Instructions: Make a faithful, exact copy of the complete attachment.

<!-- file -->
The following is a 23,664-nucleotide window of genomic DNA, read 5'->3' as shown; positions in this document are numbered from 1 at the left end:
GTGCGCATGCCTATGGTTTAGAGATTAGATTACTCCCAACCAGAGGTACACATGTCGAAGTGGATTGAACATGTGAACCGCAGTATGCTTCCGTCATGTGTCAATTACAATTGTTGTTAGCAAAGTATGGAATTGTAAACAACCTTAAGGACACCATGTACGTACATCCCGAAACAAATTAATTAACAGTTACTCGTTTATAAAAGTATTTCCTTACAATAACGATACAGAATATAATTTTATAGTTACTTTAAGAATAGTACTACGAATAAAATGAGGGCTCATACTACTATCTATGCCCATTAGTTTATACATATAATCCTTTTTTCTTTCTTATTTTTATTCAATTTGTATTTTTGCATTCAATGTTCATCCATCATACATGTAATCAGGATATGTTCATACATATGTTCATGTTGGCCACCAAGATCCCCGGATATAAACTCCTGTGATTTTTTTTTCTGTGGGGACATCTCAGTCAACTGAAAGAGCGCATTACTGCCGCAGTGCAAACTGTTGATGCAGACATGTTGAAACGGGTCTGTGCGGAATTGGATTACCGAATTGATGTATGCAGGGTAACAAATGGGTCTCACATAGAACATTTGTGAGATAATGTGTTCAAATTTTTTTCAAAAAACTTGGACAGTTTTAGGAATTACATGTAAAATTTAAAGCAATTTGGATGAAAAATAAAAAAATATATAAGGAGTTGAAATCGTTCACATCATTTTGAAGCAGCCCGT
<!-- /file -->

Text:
The following is a 23,664-nucleotide window of genomic DNA, read 5'->3' as shown; positions in this document are numbered from 1 at the left end:
GTGCGCATGCCTATGGTTTAGAGATTAGATTACTCCCAACCAGAGGTACACATGTCGAAGTGGATTGAACATGTGAACCGCAGTATGCTTCCGTCATGTGTCAATTACAATTGTTGTTAGCAAAGTATGGAATTGTAAACAACCTTAAGGACACCATGTACGTACATCCCGAAACAAATTAATTAACAGTTACTCGTTTATAAAAGTATTTCCTTACAATAACGATACAGAATATAATTTTATAGTTACTTTAAGAATAGTACTACGAATAAAATGAGGGCTCATACTACTATCTATGCCCATTAGTTTATACATATAATCCTTTTTTCTTTCTTATTTTTATTCAATTTGTATTTTTGCATTCAATGTTCATCCATCATACATGTAATCAGGATATGTTCATACATATGTTCATGTTGGCCACCAAGATCCCCGGATATAAACTCCTGTGATTTTTTTTTCTGTGGGGACATCTCAGTCAACTGAAAGAGCGCATTACTGCCGCAGTGCAAACTGTTGATGCAGACATGTTGAAACGGGTCTGTGCGGAATTGGATTACCGAATTGATGTATGCAGGGTAACAAATGGGTCTCACATAGAACATTTGTGAGATAATGTGTTCAAATTTTTTTCAAAAAACTTGGACAGTTTTAGGAATTACATGTAAAATTTAAAGCAATTTGGATGAAAAATAAAAAAATATATAAGGAGTTGAAATCGTTCACATCATTTTGAAGCAGCCCGT